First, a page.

Lung Cancer Staging
- Lung cancer staging means finding out:
- where the lung cancer cells are located
- the size of the lung cancer tumor
- if and where the lung cancer has spread
- Lung cancer staging helps determine what treatment options you have
- Staging gives some information about lung cancer prognosis, but does not predict how long you will live.
If you don’t already know your lung cancer stage, ask your doctor. Make sure you know what the actual numbers and letters mean and how it will influence your lung cancer treatment options.
Lung cancer staging is the next step in the lung cancer diagnosis process. Your team will use results from tests and tissue samples to determine your lung cancer stage. Staging helps to decide what your recommended treatment plan may be.
Three factors are used to determine lung cancer stage (sometimes referred to as the TNM classification system). The stage of your lung cancer is determined by a combination of all of these factors.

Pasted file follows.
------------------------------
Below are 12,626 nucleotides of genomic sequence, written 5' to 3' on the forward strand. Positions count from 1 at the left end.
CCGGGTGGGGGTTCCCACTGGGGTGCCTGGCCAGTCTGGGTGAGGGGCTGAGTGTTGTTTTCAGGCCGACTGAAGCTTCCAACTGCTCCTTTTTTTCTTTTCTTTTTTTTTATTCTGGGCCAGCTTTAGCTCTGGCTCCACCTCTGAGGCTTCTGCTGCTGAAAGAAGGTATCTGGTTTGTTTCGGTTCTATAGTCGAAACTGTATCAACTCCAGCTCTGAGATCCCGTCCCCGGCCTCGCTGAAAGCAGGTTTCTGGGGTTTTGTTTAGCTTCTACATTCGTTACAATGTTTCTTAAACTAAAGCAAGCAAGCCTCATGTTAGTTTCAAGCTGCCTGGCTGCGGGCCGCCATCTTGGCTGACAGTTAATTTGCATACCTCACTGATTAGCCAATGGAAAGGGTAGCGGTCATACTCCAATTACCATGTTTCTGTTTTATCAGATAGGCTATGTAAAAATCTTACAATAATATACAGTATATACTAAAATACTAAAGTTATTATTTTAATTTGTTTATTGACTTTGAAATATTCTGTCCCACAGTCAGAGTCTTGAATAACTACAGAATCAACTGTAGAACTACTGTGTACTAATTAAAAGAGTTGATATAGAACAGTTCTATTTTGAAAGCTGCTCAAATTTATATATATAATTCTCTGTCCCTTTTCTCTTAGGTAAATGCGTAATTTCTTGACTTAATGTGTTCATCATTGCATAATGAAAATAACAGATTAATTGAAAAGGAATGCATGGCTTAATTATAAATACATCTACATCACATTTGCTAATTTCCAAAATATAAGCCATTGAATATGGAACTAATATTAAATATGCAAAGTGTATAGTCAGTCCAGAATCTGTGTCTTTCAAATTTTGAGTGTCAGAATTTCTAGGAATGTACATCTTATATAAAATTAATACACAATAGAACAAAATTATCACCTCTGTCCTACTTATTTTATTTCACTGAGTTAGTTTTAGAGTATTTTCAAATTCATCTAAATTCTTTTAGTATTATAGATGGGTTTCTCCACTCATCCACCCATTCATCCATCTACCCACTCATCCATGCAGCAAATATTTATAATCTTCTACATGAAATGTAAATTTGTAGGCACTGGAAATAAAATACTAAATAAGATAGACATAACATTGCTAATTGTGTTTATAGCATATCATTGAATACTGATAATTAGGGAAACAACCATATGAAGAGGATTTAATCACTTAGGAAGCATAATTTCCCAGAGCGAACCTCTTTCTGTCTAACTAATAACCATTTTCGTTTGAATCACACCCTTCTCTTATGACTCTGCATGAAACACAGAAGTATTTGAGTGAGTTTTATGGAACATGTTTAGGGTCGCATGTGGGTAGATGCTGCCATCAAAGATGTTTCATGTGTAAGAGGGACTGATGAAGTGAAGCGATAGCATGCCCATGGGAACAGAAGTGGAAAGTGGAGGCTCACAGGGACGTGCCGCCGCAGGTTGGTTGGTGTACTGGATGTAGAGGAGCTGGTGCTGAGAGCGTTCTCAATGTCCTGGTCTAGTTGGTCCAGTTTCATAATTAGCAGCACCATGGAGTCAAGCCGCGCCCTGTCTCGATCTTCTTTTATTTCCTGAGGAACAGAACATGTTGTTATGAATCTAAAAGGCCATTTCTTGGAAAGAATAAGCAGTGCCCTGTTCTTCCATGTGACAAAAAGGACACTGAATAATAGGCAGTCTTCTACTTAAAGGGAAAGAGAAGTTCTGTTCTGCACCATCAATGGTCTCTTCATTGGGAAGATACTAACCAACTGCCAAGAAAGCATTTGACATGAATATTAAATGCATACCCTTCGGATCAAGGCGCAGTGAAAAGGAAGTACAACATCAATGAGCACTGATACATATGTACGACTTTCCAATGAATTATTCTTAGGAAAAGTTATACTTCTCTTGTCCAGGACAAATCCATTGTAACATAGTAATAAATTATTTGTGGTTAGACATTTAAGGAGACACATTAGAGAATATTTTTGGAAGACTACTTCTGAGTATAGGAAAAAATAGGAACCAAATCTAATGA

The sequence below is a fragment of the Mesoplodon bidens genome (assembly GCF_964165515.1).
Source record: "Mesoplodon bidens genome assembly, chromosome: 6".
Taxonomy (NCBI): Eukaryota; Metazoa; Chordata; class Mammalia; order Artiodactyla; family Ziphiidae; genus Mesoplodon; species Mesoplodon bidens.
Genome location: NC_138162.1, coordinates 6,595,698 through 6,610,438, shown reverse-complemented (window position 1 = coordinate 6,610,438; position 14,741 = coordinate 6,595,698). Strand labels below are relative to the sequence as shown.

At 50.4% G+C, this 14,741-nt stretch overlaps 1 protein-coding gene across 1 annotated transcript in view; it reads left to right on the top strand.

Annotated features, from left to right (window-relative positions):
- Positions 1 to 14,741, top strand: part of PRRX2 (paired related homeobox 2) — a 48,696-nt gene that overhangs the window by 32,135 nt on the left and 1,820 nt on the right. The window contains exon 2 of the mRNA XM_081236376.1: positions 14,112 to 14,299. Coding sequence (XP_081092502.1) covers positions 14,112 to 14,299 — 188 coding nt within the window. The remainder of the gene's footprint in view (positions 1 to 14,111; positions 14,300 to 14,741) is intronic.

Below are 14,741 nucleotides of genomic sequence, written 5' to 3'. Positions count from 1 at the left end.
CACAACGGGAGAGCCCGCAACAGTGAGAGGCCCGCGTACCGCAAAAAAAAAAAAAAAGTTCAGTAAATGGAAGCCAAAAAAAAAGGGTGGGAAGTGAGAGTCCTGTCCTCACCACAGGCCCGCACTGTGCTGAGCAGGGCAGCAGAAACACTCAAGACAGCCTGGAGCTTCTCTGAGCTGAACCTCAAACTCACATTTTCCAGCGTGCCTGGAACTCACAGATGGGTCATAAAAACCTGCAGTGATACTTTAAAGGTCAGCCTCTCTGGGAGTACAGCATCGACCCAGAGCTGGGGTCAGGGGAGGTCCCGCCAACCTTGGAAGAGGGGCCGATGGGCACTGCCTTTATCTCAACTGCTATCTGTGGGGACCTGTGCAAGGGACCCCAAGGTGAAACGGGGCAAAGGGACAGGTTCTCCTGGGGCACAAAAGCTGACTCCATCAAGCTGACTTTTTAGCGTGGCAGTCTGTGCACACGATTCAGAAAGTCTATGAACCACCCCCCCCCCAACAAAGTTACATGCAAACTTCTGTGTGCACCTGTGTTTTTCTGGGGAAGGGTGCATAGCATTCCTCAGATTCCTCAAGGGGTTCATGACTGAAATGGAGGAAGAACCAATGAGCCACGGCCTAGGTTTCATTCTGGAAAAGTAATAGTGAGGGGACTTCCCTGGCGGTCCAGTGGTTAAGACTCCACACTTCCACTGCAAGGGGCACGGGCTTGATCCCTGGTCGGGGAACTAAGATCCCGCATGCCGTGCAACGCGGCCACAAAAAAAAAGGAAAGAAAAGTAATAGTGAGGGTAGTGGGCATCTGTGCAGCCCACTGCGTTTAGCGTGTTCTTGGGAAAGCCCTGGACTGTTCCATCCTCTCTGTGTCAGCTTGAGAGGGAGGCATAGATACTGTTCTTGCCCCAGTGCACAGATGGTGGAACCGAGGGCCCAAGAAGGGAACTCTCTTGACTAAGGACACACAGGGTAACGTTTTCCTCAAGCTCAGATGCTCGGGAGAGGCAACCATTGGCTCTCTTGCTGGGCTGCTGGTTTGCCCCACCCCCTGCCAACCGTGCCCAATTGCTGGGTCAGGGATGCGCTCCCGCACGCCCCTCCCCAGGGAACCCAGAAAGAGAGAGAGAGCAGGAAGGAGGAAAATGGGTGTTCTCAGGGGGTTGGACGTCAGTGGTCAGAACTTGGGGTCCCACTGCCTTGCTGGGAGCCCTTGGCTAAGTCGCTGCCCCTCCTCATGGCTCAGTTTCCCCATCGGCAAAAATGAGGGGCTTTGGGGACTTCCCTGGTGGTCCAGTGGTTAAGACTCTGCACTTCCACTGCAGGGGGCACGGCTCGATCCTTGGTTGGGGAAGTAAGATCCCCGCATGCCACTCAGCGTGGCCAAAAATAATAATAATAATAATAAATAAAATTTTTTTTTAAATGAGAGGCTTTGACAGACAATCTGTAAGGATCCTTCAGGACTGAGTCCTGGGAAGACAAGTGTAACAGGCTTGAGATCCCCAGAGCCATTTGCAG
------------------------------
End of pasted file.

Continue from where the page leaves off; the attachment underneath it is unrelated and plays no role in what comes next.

- T – tumor size and location
- N – regional lymph node involvement. Lymph nodes are small ball-shaped organs of the immune system distributed all over the body. It is important to know if the lung cancer has spread to the lymph nodes around the lung when staging the cancer.
- M – metastasis status. Metastasis status refers to which organs the cancer has spread.
Non-small cell lung cancer stages range from one to four. The lung cancer stages are usually expressed in roman numerals (I through IV). The lower the lung cancer stage, the less the cancer has spread. Small cell lung cancer is described using two stages: limited and extensive.
Lung cancer staging is also used to discuss the general outlook for your recovery and chance of cure. This is sometimes called a lung cancer prognosis. It is possible for doctors to estimate prognosis based on the experiences of other people with the same type and stage of cancer. Keep in mind that no one knows for sure how your cancer will respond to treatment. Every person is different.